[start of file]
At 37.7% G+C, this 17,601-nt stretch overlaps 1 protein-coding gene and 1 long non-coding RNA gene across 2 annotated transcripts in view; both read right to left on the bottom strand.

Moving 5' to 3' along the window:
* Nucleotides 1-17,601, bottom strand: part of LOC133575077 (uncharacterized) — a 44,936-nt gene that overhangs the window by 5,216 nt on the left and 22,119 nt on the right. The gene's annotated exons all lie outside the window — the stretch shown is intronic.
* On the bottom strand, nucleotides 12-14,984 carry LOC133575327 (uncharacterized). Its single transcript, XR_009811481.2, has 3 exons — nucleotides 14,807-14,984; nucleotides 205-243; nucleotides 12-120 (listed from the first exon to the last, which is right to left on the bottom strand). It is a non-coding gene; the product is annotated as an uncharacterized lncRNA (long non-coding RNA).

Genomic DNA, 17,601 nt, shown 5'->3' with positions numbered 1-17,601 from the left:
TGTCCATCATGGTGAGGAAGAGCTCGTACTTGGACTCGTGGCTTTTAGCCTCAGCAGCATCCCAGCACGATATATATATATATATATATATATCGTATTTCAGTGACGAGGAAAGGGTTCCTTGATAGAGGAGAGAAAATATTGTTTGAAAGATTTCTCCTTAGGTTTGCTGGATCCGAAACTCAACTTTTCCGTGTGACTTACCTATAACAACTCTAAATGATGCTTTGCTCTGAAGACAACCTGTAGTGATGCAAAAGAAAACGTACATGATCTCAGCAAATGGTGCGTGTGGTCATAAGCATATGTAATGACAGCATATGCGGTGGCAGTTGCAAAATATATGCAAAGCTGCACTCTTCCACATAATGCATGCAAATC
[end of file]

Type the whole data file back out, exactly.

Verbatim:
At 37.7% G+C, this 17,601-nt stretch overlaps 1 protein-coding gene and 1 long non-coding RNA gene across 2 annotated transcripts in view; both read right to left on the bottom strand.

Moving 5' to 3' along the window:
* Nucleotides 1-17,601, bottom strand: part of LOC133575077 (uncharacterized) — a 44,936-nt gene that overhangs the window by 5,216 nt on the left and 22,119 nt on the right. The gene's annotated exons all lie outside the window — the stretch shown is intronic.
* On the bottom strand, nucleotides 12-14,984 carry LOC133575327 (uncharacterized). Its single transcript, XR_009811481.2, has 3 exons — nucleotides 14,807-14,984; nucleotides 205-243; nucleotides 12-120 (listed from the first exon to the last, which is right to left on the bottom strand). It is a non-coding gene; the product is annotated as an uncharacterized lncRNA (long non-coding RNA).

Genomic DNA, 17,601 nt, shown 5'->3' with positions numbered 1-17,601 from the left:
TGTCCATCATGGTGAGGAAGAGCTCGTACTTGGACTCGTGGCTTTTAGCCTCAGCAGCATCCCAGCACGATATATATATATATATATATATATCGTATTTCAGTGACGAGGAAAGGGTTCCTTGATAGAGGAGAGAAAATATTGTTTGAAAGATTTCTCCTTAGGTTTGCTGGATCCGAAACTCAACTTTTCCGTGTGACTTACCTATAACAACTCTAAATGATGCTTTGCTCTGAAGACAACCTGTAGTGATGCAAAAGAAAACGTACATGATCTCAGCAAATGGTGCGTGTGGTCATAAGCATATGTAATGACAGCATATGCGGTGGCAGTTGCAAAATATATGCAAAGCTGCACTCTTCCACATAATGCATGCAAATC